Spending vs. Spending Cuts

Today, President Obama met with his Cabinet and asked them to cut their budgets by $100 million in the next 90 days. AP seems to be slamming the measure, saying that it “hardly makes a dime’s worth of difference” in light of his stimulus and budget spending.

On the radio, I heard President Obama say, “$100 million there and $100 million here, and eventually it adds up to real money.”* I’m fairly certain he was being cheeky, but I thought that comment was a little tacky given that a vast majority of Americans, myself included, considers $1000 to be “real money”—let alone $100 million. (Heck, I’d be thrilled just to have enough money to pay for law school without going into horrendous debt!) I must be feeling nice today, because I can’t say I believe that Obama actually believes that $100 million isn’t “real money,” but on their face, his comments certainly send that message, and I wouldn’t be surprised if people pick up that quote and interpret it that way.

Anyway, Heritage.org has come up with this nice visual depiction of the spending and the proposed/ordered cuts. (Maybe this is why I’m feeling nice today—because this image communicates more information than I really ever could. It’s like spending is the Sun, and the proposed cuts are Pluto!)

Obama is right that cutting spending will help; however, it doesn’t have much of an impact when you’re cutting so little compared to what you’re spending. Just because you have checks doesn’t mean you still have money in the bank, and when you hemorrhage money like the government does, not eating at McDonalds twice a week doesn’t help your bottom line as much as you’d like to believe it does. I’ve seen a lot of magazine and paper articles about frugality recently—I just wish the government would read and pay attention to them.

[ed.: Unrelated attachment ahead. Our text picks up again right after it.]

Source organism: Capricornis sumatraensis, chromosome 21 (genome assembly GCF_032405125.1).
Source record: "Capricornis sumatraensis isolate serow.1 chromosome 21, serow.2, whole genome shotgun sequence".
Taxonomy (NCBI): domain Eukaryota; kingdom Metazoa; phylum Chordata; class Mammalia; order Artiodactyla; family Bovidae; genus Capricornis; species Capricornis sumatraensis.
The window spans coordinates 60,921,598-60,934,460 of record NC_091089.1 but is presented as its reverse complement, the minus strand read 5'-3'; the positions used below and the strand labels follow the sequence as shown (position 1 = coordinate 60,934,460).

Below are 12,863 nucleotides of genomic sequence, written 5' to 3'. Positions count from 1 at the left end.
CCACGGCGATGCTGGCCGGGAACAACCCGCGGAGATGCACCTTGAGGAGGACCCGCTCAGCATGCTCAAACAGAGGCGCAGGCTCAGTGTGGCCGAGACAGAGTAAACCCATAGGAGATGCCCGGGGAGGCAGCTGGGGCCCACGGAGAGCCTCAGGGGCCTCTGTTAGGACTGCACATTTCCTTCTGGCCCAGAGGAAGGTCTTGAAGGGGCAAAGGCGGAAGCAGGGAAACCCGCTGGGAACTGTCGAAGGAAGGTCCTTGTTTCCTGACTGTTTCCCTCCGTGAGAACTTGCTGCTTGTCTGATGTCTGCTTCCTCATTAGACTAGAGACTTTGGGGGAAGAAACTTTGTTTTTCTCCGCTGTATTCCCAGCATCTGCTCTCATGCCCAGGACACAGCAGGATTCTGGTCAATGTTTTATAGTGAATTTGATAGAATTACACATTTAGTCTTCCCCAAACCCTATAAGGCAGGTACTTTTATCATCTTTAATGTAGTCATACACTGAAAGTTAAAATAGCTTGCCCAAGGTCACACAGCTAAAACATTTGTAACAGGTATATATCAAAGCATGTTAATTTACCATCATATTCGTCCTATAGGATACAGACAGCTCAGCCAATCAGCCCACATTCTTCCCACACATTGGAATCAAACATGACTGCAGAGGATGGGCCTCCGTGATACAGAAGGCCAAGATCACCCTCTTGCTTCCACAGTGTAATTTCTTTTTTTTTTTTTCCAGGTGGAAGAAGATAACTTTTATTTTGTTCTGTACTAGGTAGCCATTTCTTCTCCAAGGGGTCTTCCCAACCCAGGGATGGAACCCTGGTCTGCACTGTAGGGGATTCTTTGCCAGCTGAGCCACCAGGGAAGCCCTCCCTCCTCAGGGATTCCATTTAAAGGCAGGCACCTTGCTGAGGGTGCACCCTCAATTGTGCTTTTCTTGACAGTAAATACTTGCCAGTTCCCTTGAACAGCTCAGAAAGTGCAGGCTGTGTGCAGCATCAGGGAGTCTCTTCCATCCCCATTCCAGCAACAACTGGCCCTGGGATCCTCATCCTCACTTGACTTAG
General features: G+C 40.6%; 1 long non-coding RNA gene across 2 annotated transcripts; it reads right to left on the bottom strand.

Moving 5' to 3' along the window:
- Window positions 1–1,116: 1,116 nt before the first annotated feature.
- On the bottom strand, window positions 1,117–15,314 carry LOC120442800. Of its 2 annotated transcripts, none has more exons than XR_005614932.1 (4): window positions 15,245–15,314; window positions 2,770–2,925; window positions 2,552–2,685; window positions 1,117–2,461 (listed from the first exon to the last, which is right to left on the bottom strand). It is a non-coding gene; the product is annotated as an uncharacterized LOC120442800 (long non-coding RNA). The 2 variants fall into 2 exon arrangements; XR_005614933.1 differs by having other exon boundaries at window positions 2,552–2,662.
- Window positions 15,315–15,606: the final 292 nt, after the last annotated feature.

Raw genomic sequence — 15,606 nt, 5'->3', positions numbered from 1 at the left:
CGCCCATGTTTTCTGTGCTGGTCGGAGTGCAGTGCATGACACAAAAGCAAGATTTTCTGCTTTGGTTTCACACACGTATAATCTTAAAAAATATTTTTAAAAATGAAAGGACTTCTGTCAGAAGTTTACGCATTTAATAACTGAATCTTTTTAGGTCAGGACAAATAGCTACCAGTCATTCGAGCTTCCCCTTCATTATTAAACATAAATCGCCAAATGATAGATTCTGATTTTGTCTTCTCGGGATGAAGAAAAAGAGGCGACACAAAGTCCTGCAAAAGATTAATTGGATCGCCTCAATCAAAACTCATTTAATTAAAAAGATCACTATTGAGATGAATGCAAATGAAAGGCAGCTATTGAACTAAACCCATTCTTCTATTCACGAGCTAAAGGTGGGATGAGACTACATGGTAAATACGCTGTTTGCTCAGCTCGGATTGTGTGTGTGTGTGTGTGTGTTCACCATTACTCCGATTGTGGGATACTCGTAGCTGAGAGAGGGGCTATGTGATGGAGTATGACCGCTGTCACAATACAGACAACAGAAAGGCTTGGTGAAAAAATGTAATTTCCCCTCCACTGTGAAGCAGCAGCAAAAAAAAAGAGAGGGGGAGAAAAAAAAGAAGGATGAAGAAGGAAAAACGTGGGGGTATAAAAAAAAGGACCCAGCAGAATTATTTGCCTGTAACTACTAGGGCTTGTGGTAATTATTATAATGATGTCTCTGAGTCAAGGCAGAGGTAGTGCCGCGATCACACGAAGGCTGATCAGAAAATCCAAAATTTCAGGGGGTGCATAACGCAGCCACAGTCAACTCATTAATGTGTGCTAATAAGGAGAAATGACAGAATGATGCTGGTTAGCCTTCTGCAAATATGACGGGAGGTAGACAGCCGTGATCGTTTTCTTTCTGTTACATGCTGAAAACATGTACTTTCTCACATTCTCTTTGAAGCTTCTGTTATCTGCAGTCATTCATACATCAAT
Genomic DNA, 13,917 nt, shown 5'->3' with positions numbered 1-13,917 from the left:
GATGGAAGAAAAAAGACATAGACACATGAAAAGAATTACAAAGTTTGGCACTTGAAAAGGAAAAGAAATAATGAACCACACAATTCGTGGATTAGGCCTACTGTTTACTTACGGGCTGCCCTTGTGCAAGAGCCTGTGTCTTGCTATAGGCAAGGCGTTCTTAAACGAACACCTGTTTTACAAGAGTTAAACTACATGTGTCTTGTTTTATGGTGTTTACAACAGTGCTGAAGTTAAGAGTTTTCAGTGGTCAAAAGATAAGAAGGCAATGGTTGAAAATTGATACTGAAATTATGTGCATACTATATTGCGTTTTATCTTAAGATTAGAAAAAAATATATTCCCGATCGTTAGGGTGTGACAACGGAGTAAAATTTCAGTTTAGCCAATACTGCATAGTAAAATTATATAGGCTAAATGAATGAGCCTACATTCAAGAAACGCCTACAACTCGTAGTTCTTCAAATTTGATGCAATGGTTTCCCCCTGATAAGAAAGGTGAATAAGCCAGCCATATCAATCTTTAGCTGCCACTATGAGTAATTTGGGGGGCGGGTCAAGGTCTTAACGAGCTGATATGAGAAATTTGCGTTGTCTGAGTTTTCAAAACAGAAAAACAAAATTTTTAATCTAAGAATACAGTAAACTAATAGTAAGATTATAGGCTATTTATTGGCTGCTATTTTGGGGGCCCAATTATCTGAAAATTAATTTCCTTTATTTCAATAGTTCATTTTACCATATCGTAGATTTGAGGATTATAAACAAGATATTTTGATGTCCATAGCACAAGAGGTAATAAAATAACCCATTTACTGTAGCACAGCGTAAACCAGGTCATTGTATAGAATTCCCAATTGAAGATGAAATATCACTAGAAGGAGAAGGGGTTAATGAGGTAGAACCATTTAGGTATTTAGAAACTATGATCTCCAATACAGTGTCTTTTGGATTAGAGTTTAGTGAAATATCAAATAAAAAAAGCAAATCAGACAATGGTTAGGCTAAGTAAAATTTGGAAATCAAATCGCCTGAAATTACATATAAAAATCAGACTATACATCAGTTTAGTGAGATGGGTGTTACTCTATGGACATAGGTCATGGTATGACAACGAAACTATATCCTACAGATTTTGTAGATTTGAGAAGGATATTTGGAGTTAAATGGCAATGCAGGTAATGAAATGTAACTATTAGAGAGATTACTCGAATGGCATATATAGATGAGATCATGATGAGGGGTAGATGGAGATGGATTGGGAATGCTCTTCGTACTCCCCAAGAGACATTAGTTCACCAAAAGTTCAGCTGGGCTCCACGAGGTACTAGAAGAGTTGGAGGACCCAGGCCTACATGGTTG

*EDIT: I am well aware that this is a saying, a cliche, etc. So what? Does that make automatically acceptable to say that? Is that something any President should say during an economic downturn, when millions of people are unemployed? And, more specifically, is it something a President who believes the stock market is like a political tracking poll, who has no idea what “P/E ratio” means, and has an empty Treasury department should say? Do those facts/circumstances, combined with that comment, inspire confidence and economic acumen? If you say yes, I have to ask: Really?

EDIT again: Paul Krugman takes a shot at the “$100 million” quote. And Press Secretary Gibbs jumped on the AP reporter when she brought it up, saying that “only in Washington is $100 million not a lot of money.” Told you so.

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